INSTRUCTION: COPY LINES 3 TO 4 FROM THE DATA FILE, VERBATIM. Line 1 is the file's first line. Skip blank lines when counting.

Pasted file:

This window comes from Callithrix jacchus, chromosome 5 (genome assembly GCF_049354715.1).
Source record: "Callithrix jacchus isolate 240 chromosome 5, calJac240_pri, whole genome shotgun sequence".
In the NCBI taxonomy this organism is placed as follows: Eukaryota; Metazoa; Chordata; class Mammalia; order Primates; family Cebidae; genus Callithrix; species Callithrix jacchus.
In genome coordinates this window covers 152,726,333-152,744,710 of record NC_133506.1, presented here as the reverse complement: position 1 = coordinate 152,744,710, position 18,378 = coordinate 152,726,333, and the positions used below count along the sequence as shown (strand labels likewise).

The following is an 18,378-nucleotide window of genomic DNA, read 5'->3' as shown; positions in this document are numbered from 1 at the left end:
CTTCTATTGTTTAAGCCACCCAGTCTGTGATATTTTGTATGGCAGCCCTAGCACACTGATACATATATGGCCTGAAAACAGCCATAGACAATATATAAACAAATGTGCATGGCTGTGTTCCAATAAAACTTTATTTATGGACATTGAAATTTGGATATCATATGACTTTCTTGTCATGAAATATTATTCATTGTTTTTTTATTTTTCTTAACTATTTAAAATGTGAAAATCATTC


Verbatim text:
In the NCBI taxonomy this organism is placed as follows: Eukaryota; Metazoa; Chordata; class Mammalia; order Primates; family Cebidae; genus Callithrix; species Callithrix jacchus.
In genome coordinates this window covers 152,726,333-152,744,710 of record NC_133506.1, presented here as the reverse complement: position 1 = coordinate 152,744,710, position 18,378 = coordinate 152,726,333, and the positions used below count along the sequence as shown (strand labels likewise).